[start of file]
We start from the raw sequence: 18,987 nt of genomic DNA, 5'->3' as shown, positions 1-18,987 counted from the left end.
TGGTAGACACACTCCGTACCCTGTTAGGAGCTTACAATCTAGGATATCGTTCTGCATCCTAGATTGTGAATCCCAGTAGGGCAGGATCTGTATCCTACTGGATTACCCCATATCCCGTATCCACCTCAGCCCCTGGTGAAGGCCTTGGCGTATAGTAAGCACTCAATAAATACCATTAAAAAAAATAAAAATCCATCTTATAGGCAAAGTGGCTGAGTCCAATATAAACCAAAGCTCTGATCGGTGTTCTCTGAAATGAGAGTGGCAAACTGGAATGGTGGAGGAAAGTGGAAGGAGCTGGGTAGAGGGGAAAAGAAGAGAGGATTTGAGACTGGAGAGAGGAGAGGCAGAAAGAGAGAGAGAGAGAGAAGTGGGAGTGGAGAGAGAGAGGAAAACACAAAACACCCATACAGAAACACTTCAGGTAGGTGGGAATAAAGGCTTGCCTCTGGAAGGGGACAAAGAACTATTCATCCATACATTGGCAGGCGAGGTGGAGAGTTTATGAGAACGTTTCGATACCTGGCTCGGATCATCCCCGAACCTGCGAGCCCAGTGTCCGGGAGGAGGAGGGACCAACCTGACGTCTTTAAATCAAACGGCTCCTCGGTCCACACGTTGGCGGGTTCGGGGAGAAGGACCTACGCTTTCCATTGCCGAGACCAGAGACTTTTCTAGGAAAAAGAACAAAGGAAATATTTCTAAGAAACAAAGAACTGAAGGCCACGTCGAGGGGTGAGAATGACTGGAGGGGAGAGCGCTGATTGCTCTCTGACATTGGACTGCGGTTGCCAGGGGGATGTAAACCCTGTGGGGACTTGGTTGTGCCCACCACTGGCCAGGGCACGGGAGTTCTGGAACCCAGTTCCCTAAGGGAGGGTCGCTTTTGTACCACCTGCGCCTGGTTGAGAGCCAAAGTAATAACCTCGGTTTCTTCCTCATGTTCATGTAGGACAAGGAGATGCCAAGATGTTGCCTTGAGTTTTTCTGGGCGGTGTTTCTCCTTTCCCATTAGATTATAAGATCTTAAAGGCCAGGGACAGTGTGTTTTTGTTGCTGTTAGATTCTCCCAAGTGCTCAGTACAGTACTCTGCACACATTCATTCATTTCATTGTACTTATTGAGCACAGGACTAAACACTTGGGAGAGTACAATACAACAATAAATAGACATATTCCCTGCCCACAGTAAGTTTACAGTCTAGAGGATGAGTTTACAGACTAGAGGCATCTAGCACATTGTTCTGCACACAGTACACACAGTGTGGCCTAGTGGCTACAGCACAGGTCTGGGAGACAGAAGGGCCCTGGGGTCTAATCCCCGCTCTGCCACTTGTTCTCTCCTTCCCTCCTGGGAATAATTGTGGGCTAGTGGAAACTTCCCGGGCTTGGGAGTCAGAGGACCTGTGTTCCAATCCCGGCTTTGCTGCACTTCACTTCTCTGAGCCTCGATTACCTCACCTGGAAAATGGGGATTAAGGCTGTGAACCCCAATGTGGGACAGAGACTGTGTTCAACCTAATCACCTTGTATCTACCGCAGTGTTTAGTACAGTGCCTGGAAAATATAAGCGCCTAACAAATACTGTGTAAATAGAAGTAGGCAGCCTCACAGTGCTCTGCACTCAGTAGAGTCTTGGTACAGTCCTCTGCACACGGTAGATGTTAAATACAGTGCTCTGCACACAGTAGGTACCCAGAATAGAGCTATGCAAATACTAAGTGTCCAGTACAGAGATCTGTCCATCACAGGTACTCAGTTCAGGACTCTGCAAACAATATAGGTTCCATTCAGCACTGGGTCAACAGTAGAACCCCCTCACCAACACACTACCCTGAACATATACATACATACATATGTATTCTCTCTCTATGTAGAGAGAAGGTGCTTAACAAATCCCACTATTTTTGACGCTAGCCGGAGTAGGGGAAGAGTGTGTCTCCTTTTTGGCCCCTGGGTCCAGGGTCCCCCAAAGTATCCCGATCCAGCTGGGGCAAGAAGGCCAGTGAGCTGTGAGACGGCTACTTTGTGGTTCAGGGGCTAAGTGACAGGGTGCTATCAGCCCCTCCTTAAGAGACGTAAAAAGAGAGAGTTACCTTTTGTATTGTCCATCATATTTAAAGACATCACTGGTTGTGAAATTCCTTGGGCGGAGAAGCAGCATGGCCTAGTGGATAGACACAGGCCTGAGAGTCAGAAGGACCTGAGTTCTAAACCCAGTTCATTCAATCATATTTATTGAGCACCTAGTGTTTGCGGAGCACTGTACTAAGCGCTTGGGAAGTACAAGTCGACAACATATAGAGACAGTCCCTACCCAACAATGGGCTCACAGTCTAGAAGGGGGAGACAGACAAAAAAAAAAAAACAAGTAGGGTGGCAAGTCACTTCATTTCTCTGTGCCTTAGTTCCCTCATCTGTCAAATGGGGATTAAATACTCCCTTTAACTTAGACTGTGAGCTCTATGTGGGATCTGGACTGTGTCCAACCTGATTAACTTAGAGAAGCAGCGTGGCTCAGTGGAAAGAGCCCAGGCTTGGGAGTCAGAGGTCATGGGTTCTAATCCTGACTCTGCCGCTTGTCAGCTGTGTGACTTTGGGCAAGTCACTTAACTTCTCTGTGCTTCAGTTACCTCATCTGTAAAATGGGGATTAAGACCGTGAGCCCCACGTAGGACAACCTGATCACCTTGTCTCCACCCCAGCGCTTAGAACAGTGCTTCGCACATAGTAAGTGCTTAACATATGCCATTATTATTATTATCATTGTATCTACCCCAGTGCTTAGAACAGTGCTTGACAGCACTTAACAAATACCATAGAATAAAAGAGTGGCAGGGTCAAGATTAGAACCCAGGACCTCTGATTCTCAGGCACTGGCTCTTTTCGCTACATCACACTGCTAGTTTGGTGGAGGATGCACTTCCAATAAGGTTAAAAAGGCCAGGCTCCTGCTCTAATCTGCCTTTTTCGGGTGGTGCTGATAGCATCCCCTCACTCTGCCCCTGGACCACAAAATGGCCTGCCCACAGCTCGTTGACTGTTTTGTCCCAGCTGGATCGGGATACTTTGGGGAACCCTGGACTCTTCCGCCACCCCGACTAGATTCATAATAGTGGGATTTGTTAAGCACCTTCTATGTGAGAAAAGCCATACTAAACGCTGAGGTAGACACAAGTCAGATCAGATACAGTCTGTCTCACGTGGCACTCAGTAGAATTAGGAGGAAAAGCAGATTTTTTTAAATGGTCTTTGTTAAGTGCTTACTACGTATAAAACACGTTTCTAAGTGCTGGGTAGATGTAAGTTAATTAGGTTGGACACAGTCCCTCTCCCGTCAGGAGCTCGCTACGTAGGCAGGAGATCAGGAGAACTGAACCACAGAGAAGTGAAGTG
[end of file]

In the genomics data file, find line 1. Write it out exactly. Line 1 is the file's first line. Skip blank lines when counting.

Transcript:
We start from the raw sequence: 18,987 nt of genomic DNA, 5'->3' as shown, positions 1-18,987 counted from the left end.